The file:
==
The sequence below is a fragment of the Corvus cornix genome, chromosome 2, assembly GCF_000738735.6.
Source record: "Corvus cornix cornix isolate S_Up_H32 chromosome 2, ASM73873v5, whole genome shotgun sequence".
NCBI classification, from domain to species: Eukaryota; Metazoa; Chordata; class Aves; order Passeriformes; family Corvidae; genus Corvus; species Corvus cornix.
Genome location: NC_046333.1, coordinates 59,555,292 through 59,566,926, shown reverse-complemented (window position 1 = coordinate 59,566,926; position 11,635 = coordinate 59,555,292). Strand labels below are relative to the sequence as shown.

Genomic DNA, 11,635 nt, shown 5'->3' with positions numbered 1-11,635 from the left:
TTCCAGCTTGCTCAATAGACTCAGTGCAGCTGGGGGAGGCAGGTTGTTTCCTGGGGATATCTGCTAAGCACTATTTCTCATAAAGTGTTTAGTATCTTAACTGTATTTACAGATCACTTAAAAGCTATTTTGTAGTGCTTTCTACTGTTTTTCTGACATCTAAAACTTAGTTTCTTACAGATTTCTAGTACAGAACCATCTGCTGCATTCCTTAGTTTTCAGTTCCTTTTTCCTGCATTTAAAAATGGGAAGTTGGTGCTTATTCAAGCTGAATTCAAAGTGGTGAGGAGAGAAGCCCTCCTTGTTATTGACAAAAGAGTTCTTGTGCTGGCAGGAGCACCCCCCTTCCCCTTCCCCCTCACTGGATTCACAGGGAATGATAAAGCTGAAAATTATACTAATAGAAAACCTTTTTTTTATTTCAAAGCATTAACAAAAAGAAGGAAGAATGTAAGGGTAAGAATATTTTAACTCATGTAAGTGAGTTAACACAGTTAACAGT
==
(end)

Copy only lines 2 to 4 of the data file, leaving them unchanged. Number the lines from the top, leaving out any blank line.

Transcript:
Source record: "Corvus cornix cornix isolate S_Up_H32 chromosome 2, ASM73873v5, whole genome shotgun sequence".
NCBI classification, from domain to species: Eukaryota; Metazoa; Chordata; class Aves; order Passeriformes; family Corvidae; genus Corvus; species Corvus cornix.
Genome location: NC_046333.1, coordinates 59,555,292 through 59,566,926, shown reverse-complemented (window position 1 = coordinate 59,566,926; position 11,635 = coordinate 59,555,292). Strand labels below are relative to the sequence as shown.